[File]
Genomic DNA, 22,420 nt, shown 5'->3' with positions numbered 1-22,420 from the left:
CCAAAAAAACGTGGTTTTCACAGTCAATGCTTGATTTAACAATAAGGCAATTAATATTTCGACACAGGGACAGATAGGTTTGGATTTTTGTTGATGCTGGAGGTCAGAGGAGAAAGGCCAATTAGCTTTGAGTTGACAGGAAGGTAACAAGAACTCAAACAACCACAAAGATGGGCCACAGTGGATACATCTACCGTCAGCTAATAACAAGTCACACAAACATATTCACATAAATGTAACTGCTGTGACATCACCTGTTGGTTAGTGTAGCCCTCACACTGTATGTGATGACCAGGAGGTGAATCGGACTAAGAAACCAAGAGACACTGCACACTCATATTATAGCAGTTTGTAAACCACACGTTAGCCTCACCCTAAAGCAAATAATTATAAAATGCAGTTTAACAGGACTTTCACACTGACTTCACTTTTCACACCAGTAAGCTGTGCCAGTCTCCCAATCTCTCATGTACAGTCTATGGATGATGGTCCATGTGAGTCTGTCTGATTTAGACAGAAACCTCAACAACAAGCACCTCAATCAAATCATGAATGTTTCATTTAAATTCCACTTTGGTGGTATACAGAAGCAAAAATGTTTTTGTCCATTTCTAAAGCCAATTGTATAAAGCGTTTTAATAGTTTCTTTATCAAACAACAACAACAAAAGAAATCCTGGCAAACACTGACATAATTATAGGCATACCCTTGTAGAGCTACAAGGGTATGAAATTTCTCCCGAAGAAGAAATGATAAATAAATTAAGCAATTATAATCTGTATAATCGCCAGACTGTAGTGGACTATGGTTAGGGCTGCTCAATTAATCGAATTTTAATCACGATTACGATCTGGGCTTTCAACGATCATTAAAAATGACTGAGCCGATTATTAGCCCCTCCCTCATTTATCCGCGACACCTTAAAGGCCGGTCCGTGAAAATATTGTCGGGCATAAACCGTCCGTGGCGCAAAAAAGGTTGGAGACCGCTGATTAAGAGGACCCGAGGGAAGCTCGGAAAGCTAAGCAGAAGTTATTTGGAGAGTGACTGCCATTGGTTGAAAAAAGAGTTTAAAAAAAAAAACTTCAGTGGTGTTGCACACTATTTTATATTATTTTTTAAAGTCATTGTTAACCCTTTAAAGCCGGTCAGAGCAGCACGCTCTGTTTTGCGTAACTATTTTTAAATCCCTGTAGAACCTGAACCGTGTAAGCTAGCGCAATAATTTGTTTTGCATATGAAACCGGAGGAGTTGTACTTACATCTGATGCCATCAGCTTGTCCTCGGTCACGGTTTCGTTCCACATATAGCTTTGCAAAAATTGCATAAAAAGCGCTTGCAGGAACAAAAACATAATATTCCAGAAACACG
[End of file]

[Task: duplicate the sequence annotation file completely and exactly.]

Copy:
Genomic DNA, 22,420 nt, shown 5'->3' with positions numbered 1-22,420 from the left:
CCAAAAAAACGTGGTTTTCACAGTCAATGCTTGATTTAACAATAAGGCAATTAATATTTCGACACAGGGACAGATAGGTTTGGATTTTTGTTGATGCTGGAGGTCAGAGGAGAAAGGCCAATTAGCTTTGAGTTGACAGGAAGGTAACAAGAACTCAAACAACCACAAAGATGGGCCACAGTGGATACATCTACCGTCAGCTAATAACAAGTCACACAAACATATTCACATAAATGTAACTGCTGTGACATCACCTGTTGGTTAGTGTAGCCCTCACACTGTATGTGATGACCAGGAGGTGAATCGGACTAAGAAACCAAGAGACACTGCACACTCATATTATAGCAGTTTGTAAACCACACGTTAGCCTCACCCTAAAGCAAATAATTATAAAATGCAGTTTAACAGGACTTTCACACTGACTTCACTTTTCACACCAGTAAGCTGTGCCAGTCTCCCAATCTCTCATGTACAGTCTATGGATGATGGTCCATGTGAGTCTGTCTGATTTAGACAGAAACCTCAACAACAAGCACCTCAATCAAATCATGAATGTTTCATTTAAATTCCACTTTGGTGGTATACAGAAGCAAAAATGTTTTTGTCCATTTCTAAAGCCAATTGTATAAAGCGTTTTAATAGTTTCTTTATCAAACAACAACAACAAAAGAAATCCTGGCAAACACTGACATAATTATAGGCATACCCTTGTAGAGCTACAAGGGTATGAAATTTCTCCCGAAGAAGAAATGATAAATAAATTAAGCAATTATAATCTGTATAATCGCCAGACTGTAGTGGACTATGGTTAGGGCTGCTCAATTAATCGAATTTTAATCACGATTACGATCTGGGCTTTCAACGATCATTAAAAATGACTGAGCCGATTATTAGCCCCTCCCTCATTTATCCGCGACACCTTAAAGGCCGGTCCGTGAAAATATTGTCGGGCATAAACCGTCCGTGGCGCAAAAAAGGTTGGAGACCGCTGATTAAGAGGACCCGAGGGAAGCTCGGAAAGCTAAGCAGAAGTTATTTGGAGAGTGACTGCCATTGGTTGAAAAAAGAGTTTAAAAAAAAAAACTTCAGTGGTGTTGCACACTATTTTATATTATTTTTTAAAGTCATTGTTAACCCTTTAAAGCCGGTCAGAGCAGCACGCTCTGTTTTGCGTAACTATTTTTAAATCCCTGTAGAACCTGAACCGTGTAAGCTAGCGCAATAATTTGTTTTGCATATGAAACCGGAGGAGTTGTACTTACATCTGATGCCATCAGCTTGTCCTCGGTCACGGTTTCGTTCCACATATAGCTTTGCAAAAATTGCATAAAAAGCGCTTGCAGGAACAAAAACATAATATTCCAGAAACACG